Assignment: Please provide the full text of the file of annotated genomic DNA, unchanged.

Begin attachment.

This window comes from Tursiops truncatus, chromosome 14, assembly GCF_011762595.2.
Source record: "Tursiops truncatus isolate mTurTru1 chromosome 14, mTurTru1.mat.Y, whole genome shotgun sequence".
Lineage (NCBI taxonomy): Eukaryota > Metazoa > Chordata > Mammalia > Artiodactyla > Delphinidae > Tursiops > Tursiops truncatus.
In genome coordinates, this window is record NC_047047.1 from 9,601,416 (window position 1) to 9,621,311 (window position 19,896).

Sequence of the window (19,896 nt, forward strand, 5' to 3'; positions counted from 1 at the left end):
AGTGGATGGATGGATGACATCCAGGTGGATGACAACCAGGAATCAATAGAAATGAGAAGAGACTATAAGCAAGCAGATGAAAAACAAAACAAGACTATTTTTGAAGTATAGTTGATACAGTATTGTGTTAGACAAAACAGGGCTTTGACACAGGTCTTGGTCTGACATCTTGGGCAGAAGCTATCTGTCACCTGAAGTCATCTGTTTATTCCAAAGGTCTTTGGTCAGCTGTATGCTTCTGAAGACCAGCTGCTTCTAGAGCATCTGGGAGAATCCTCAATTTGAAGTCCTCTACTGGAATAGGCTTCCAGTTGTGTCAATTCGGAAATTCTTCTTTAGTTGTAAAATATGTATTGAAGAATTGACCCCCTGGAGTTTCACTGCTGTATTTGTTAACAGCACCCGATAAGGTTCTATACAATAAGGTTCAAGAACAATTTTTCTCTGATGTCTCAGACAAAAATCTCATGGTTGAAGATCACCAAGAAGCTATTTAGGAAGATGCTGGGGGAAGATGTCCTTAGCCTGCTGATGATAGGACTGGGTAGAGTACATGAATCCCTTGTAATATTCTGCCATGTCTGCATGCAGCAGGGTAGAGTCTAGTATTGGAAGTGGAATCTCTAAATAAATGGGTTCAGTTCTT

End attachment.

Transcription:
This window comes from Tursiops truncatus, chromosome 14, assembly GCF_011762595.2.
Source record: "Tursiops truncatus isolate mTurTru1 chromosome 14, mTurTru1.mat.Y, whole genome shotgun sequence".
Lineage (NCBI taxonomy): Eukaryota > Metazoa > Chordata > Mammalia > Artiodactyla > Delphinidae > Tursiops > Tursiops truncatus.
In genome coordinates, this window is record NC_047047.1 from 9,601,416 (window position 1) to 9,621,311 (window position 19,896).

Sequence of the window (19,896 nt, forward strand, 5' to 3'; positions counted from 1 at the left end):
AGTGGATGGATGGATGACATCCAGGTGGATGACAACCAGGAATCAATAGAAATGAGAAGAGACTATAAGCAAGCAGATGAAAAACAAAACAAGACTATTTTTGAAGTATAGTTGATACAGTATTGTGTTAGACAAAACAGGGCTTTGACACAGGTCTTGGTCTGACATCTTGGGCAGAAGCTATCTGTCACCTGAAGTCATCTGTTTATTCCAAAGGTCTTTGGTCAGCTGTATGCTTCTGAAGACCAGCTGCTTCTAGAGCATCTGGGAGAATCCTCAATTTGAAGTCCTCTACTGGAATAGGCTTCCAGTTGTGTCAATTCGGAAATTCTTCTTTAGTTGTAAAATATGTATTGAAGAATTGACCCCCTGGAGTTTCACTGCTGTATTTGTTAACAGCACCCGATAAGGTTCTATACAATAAGGTTCAAGAACAATTTTTCTCTGATGTCTCAGACAAAAATCTCATGGTTGAAGATCACCAAGAAGCTATTTAGGAAGATGCTGGGGGAAGATGTCCTTAGCCTGCTGATGATAGGACTGGGTAGAGTACATGAATCCCTTGTAATATTCTGCCATGTCTGCATGCAGCAGGGTAGAGTCTAGTATTGGAAGTGGAATCTCTAAATAAATGGGTTCAGTTCTT